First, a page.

What We Are Reading Today: Time of The Magicians by Wolfram Eilenberger

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Updated 06 September 2020

What We Are Reading Today: Time of The Magicians by Wolfram Eilenberger

This is a grand narrative of the intertwining lives of Walter Benjamin, Martin Heidegger, Ludwig Wittgenstein and Ernst Cassirer, major philosophers whose ideas shaped the twentieth century.

“Time of the Magicians, Wolfram Eilenberger’s group biography, smoothly translated by Shaun Whiteside, focuses on a decade of crisis in Europe — the interwar period between 1919 and 1929 — and argues compellingly that a small cadre of thinkers responded to their turbulent times by reinventing philosophy, an intellectual task that effectively conjured a new world,” said John Kaag in a review for The New York Times. 

“Philosophy is born not of leisure (as Thomas Hobbes once suggested) but of struggle — a spontaneous generation in the midst of personal, political, economic and natural disaster. When it arises, according to Eilenberger, it does so suddenly, originally — as if by magic,” added Kaag.

“Readers drawn to Sarah Bakewell’s best-selling, At the Existentialist Cafe, will appreciate this accessible and deeply human treatment of four thinkers who are notoriously incomprehensible,” said the review.

Eilenberger “tells a gripping story about some of history’s most ambitious and passionate thinkers,” said another review in goodreads.com.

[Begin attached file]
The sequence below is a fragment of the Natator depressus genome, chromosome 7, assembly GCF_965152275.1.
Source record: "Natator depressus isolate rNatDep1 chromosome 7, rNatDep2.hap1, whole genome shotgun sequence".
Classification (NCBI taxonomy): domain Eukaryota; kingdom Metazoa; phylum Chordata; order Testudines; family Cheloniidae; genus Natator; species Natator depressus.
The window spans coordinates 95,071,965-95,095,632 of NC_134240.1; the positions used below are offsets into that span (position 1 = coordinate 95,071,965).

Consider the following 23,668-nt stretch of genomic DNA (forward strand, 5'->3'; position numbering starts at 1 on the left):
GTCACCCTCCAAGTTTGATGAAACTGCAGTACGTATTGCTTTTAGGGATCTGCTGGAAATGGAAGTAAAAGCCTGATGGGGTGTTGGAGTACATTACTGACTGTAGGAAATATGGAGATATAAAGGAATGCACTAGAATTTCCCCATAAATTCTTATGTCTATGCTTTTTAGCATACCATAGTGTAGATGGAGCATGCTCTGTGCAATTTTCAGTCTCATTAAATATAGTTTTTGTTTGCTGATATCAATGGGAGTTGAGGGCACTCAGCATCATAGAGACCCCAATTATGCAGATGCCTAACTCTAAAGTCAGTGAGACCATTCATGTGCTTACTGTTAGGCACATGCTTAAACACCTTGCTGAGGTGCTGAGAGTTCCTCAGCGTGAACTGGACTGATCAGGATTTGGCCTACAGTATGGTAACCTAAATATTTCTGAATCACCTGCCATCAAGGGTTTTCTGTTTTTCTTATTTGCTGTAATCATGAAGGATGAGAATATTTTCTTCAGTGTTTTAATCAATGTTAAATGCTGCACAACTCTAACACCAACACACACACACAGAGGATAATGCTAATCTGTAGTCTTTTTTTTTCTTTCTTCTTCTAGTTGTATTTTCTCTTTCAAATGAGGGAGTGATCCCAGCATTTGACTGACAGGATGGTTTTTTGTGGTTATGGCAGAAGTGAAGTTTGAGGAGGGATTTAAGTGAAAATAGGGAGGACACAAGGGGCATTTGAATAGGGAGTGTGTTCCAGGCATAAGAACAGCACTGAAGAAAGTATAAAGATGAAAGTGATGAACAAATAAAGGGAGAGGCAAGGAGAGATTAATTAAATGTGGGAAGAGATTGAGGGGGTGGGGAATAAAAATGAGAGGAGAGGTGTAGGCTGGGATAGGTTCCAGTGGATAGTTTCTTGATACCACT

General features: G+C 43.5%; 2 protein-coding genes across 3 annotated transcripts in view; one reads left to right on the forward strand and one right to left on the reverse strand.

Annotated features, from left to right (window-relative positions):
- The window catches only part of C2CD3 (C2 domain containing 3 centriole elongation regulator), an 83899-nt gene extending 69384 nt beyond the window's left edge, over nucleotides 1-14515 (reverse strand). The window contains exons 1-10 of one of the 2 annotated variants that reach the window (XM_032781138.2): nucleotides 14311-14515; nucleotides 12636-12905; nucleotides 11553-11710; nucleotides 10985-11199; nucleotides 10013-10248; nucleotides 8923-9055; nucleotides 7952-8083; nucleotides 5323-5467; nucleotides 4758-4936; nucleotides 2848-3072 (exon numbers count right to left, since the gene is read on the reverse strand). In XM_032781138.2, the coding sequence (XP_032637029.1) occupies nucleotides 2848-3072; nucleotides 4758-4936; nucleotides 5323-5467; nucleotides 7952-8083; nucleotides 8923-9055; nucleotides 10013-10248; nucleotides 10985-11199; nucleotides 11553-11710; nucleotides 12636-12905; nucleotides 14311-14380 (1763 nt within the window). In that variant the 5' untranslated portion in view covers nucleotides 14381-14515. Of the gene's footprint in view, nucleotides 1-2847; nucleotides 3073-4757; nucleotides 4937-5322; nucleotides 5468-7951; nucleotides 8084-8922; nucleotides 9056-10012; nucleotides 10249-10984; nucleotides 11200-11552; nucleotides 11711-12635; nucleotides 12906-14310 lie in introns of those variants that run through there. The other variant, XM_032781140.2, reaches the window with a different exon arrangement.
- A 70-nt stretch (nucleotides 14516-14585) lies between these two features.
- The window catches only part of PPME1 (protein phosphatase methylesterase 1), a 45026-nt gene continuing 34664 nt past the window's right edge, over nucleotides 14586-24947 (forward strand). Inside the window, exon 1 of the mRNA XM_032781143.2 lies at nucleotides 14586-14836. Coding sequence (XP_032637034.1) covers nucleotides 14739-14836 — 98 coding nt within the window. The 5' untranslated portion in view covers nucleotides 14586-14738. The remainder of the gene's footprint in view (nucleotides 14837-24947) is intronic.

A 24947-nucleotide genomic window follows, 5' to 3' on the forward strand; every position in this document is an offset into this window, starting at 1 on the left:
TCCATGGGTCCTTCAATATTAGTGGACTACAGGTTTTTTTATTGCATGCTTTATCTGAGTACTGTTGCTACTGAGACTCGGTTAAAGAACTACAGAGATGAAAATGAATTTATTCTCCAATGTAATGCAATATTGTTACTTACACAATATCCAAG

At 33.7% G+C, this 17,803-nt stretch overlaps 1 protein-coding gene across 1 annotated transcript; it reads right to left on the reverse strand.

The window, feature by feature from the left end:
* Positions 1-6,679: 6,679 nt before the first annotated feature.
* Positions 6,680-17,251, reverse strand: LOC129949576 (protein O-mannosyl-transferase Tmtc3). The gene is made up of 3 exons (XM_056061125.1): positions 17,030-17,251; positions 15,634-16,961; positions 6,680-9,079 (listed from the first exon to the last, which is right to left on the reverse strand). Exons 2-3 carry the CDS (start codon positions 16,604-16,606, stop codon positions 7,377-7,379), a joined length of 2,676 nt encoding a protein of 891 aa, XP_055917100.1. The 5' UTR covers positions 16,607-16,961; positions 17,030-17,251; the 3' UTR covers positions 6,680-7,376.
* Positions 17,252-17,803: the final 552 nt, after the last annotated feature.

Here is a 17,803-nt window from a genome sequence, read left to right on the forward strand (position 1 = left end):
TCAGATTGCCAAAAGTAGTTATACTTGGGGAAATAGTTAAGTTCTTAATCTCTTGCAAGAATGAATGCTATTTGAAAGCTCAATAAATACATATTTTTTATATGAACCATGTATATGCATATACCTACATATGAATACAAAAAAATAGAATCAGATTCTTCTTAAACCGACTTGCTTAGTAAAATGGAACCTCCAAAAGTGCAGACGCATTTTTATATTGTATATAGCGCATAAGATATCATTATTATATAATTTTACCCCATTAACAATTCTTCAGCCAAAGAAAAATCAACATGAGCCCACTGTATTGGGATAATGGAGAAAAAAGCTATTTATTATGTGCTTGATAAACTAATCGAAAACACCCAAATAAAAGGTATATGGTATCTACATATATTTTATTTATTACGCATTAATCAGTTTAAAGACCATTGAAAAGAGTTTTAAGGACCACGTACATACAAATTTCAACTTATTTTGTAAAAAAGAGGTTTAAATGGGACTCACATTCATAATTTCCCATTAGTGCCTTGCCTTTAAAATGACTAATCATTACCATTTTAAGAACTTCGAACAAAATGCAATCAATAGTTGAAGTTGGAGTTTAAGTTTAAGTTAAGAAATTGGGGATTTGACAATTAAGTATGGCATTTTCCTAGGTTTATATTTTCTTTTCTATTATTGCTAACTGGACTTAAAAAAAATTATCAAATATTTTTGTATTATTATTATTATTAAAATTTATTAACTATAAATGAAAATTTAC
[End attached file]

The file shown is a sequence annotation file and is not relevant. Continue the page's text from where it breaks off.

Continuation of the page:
What We Are Reading Today: Society Against the State by Pierre Clastres

Updated 01 October 2020

What We Are Reading Today: Society Against the State by Pierre Clastres

In this seminal, founding work of political anthropology, Pierre Clastres takes on some of the most abiding and essential questions of human civilization: What is power? What is society? How, among all the possible modes of political organization, did we come to choose the monolithic State model and its accompanying regimes of coercion? As Clastres shows, other and different regimes do indeed exist, and they existed long before ours — regimes in which power, though it manifests itself everywhere, is nonetheless noncoercive.

In such societies, political culture, and cultural practices generally, are not only not submissive to the State model, but they actively avert it, rendering impossible the very conditions in which coercive power and the State could arise. How then could our own “societies of the State” ever have arisen from these rich and complex stateless societies, and why?

Clastres brilliantly and imaginatively addresses these questions, meditating on the peculiar shape and dynamics of so-called “primitive societies,” and especially on the discourses with which “civilized” (i.e., political, economic, literate) peoples have not ceased to reduce and contain them. 

He refutes outright the idea that the State is the ultimate and logical density of all societies. On the contrary, Clastres develops a whole alternate and always affirmative political technology based on values such as leisure, prestige, and generosity.

Through individual essays he explores and deftly situates the anarchistic political and social roles of storytelling, homosexuality, jokes, ruinous gift-giving, and the torturous ritual marking of the body, placing them within an economy of power and desire very different from our own, one whose most fundamental goal is to celebrate life while rendering the rise of despotic power impossible. Though power itself is shown to be inseparable from the richest and most complex forms of social life, the State is seen as a specific but grotesque aberration peculiar only to certain societies, not least of which is our own.